On February 5 at 8:00 AM, the Pasture-Based Farming Research Needs Discussion session began, moderated by Mr. Joe Hatton, Private Sector Co-Chair of the Northeast Pasture Consortium. Mr. Hatton had led the Private Sector Research Needs breakout session on Tuesday. Two farmer members were spokesmen for two priority research needs, riparian area grazing management for water quality and forage production and the orchardgrass die-off problem in the Mid-Atlantic states.
Riparian Grazing Management
Mr. Lawrason Sayre, owner of Waffle Hill Farm, Churchville, MD, spoke about the dilemma he faced with having to fence off streams running through pastures on his farm. Permanent fencing is expensive and cost prohibitive if it involves several thousand feet of it. Meanwhile, the streams are not highly impacted by cattle when rotational grazing is used as has been done for several years on his farm. He felt that such a disincentive to graze grassy riparian areas could lead some farms to crop these fields instead of grazing them. He was not sure that the landuse conversion would make the streams less prone to nitrogen and phosphorus inputs from the adjacent new landuse. More likely, it would worsen sediment inputs even with a grass buffer setback. He feels that Maryland is the guinea pig to test the waters for excluding livestock from streams through the Chesapeake Bay Watershed.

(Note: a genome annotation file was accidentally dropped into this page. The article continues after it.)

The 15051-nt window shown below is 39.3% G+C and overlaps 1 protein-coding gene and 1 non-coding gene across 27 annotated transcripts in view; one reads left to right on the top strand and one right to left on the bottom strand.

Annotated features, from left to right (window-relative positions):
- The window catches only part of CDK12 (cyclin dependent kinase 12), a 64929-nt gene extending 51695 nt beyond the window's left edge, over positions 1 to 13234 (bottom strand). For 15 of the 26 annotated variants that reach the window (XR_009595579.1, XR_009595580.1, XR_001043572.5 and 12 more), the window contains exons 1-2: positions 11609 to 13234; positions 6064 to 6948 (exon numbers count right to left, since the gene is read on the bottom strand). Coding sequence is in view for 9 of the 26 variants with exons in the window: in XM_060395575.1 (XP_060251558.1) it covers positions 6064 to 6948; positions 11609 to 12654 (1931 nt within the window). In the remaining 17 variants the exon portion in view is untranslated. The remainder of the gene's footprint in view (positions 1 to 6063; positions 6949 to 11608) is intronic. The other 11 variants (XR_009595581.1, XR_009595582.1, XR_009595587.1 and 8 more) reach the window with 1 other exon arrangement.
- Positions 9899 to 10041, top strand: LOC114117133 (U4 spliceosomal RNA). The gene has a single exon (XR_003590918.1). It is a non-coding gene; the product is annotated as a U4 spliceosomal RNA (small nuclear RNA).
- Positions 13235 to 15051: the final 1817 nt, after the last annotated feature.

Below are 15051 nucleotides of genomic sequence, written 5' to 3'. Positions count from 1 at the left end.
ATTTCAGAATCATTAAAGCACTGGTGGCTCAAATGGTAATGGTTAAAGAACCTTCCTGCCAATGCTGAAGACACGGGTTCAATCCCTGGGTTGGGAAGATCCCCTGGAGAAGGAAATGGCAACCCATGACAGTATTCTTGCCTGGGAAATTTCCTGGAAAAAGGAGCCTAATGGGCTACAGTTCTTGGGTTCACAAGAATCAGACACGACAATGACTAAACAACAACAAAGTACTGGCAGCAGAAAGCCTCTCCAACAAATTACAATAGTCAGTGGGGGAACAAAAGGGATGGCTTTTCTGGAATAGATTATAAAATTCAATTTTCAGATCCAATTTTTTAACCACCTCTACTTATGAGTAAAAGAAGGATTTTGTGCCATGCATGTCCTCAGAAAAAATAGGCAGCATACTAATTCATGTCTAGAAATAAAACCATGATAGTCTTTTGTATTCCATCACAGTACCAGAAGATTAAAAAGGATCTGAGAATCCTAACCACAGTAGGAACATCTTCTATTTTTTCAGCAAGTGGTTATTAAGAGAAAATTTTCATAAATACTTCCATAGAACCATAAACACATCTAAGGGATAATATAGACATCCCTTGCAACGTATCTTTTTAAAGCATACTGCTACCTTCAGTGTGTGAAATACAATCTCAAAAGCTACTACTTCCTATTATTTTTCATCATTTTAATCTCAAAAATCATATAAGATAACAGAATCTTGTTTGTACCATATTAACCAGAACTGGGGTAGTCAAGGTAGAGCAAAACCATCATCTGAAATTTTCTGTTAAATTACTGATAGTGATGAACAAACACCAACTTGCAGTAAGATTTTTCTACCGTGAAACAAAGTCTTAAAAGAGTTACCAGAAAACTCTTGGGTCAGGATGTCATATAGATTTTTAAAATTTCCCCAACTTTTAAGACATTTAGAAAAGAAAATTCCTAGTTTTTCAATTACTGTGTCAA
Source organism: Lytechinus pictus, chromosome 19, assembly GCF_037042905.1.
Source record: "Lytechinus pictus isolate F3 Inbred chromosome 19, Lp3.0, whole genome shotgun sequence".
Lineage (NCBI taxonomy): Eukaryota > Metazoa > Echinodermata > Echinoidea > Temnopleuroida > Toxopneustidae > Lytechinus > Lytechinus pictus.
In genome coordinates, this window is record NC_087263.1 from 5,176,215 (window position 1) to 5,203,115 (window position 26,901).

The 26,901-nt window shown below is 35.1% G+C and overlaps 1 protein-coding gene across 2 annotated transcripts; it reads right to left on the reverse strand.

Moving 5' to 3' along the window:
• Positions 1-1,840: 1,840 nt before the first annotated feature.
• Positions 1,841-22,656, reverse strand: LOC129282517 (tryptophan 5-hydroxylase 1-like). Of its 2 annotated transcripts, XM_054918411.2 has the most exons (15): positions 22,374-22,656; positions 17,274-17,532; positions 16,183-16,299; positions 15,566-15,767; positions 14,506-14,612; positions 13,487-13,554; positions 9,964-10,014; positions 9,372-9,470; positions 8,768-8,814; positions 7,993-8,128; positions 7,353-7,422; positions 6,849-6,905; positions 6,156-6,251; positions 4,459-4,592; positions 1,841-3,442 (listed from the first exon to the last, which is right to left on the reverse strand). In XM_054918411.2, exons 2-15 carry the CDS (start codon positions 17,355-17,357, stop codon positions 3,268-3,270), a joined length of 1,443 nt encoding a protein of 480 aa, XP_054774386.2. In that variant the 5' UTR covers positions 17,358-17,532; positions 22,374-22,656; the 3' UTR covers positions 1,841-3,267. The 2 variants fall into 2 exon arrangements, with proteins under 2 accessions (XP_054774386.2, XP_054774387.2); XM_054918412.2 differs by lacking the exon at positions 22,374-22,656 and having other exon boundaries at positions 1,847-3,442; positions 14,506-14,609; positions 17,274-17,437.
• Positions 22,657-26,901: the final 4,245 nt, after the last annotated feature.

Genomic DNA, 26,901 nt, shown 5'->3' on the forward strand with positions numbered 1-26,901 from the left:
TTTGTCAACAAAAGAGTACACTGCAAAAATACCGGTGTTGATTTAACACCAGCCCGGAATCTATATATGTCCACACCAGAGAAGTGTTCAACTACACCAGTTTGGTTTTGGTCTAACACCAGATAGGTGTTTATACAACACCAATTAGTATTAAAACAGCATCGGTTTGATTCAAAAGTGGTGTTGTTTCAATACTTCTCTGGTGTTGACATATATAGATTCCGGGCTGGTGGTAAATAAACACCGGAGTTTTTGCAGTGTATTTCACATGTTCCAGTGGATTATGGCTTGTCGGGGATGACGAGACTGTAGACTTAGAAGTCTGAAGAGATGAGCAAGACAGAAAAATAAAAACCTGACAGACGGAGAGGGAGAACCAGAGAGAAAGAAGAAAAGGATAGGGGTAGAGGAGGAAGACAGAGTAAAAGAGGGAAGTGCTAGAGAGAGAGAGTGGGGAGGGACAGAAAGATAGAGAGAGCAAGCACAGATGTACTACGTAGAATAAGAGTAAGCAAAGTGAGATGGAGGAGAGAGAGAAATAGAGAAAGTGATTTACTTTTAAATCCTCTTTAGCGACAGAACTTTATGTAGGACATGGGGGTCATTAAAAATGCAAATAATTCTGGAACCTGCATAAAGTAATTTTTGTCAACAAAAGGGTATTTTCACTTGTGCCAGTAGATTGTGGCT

A review of recent literature is in order to see what is already been studied but not disseminated well. Even the ban of spreading manure from November to mid-March is untenable, where pastures are stockpiled for late fall and early winter grazing. We need a water quality validated riparian zone pasture management system. One person observed that you do not always the get the answer that you are looking for. However, so far, the research is in short supply for either side of the stream-side exclusion of livestock issue to be sure they have the correct take on the issue.
Dr. Les Vough was pleased that the Consortium was able to get MDA and USDA-NRCS in Maryland together for the riparian grazing session. It got them communicating with each other and the people impacted by the Nutrient Management regulations. The listening audience suggested other problems with total exclusion of livestock along stream corridors. Some have seen invasive species such as multiflora rose, thistles, autumn olive, and a host of other unwanted plants invade these narrow stream corridors since they are often not wide enough to allow access for mowing machinery or are dangerous terrain to traverse with a tractor. If left to naturalize, these stream corridors will eventually be tree-lined. This creates shady areas near the streams that would entice livestock to camp under the shade.
If grazing management is long term continuous grazing, this eventually leads to compacted and bare soil areas adjacent to the stream that are often highly fertilized by dung and urine. This too creates a worse situation than a random urine or dung spot occasionally deposited in or within a few feet of a stream in an unfenced situation. The fencing practice alone without a good grazing management plan on the remaining riparian area pasture would not necessarily reduce inflows of nitrogen and phosphorus to the stream either. Repeated, close grazing with little or no ungrazed grass buffer between the stream and the remaining pastureland is unlikely to cause a change for the better.